• The controller configured to manage resources of the wireless communication network may be configured to derive throughput values between pairs of wireless nodes of the wireless communication network, to optimize an overall throughput at a future time instance of data traffic to and from one or more sink nodes of the wireless communication network, subject to predicted capacities of the wireless links of the wireless communication network computed according to the predictive data of the future performance of the wireless communication network at the one or more future time instances following the end of the first interval. The controller may further be configured to configure one or more of the wireless nodes based on the derived throughput values.
  • The controller configured to manage the resources of the communication network based, at least in part, on the determined predictive data may be configured to dynamically derive, based on the determined predictive data, a sequence of network routing steps, during a future time window, to connect wireless nodes of the wireless communication network to achieve an optimized level of network traffic volume allowed through the wireless communication network during the future time window.
  • The controller configured to dynamically derive the sequence of network routing steps may be configured to evaluate traffic volume performance for candidate sequences of link configurations between the wireless nodes during the future time window that maximizes a cumulative sum of network traffic volume flowing through the wireless communication network subject to a constraint of a minimum traffic volume requirement allocated for data sources generating the traffic volume in the wireless communication network.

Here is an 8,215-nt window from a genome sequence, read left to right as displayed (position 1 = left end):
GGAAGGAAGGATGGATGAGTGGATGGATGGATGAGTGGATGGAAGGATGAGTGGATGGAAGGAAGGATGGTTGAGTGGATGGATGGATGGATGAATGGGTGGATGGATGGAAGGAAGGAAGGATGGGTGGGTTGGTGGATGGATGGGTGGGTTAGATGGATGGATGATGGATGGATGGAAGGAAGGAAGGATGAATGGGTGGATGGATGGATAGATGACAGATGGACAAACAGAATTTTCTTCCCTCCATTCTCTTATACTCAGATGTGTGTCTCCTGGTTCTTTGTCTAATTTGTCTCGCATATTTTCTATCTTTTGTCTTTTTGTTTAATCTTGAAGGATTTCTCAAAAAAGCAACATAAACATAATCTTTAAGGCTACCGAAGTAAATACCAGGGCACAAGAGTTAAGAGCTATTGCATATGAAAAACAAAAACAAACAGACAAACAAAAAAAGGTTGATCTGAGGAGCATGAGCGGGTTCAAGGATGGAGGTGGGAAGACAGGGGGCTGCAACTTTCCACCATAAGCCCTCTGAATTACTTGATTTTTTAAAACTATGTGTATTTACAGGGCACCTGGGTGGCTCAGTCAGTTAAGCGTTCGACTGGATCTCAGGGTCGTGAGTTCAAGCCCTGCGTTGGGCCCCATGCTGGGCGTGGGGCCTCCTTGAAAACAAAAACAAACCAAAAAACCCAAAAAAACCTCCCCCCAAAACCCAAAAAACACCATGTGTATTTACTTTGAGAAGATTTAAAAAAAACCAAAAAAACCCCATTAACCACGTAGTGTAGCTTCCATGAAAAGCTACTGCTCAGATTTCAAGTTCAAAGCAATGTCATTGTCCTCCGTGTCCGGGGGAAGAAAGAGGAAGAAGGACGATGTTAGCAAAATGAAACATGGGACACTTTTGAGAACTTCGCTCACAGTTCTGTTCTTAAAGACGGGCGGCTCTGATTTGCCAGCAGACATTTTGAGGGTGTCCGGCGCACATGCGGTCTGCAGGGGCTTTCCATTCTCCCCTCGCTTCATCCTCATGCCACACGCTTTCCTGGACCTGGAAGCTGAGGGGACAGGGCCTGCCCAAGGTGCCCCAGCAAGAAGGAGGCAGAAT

• The controller configured to dynamically derive the sequence of network routing steps may be configured to determine the sequence of network routing steps based on a backward induction optimization approach, including to divide the future time window into two or more temporal sequential sections, determine a network routing optimization solution for a later section, from the divided two or more sequential sections, prior to determining a network routing optimization solution for an earlier section from the divided two or more sequential sections, and determine the network routing optimization solution for the earlier section based on the network routing optimization solution determined for the later section from the divided two or more sequential sections for the future time window.
  • In some variations, non-transitory computer readable media is provided, that includes computer instructions executable on a processor-based device to obtain measurement data from at least part of a wireless communication network during a first interval of time, with the measurement data including measurements indicating whether there are potential disturbances to operation of the wireless communication network, determine, based on the obtained measurement data, predictive data representative of future performance of the wireless communication network at one or more future time instances subsequent to an end of the first interval of time, and manage resources of the wireless communication network based, at least in part, on the determined predictive data representative of the future performance of the wireless communication network at the one or more future time instances subsequent to the end of the first interval.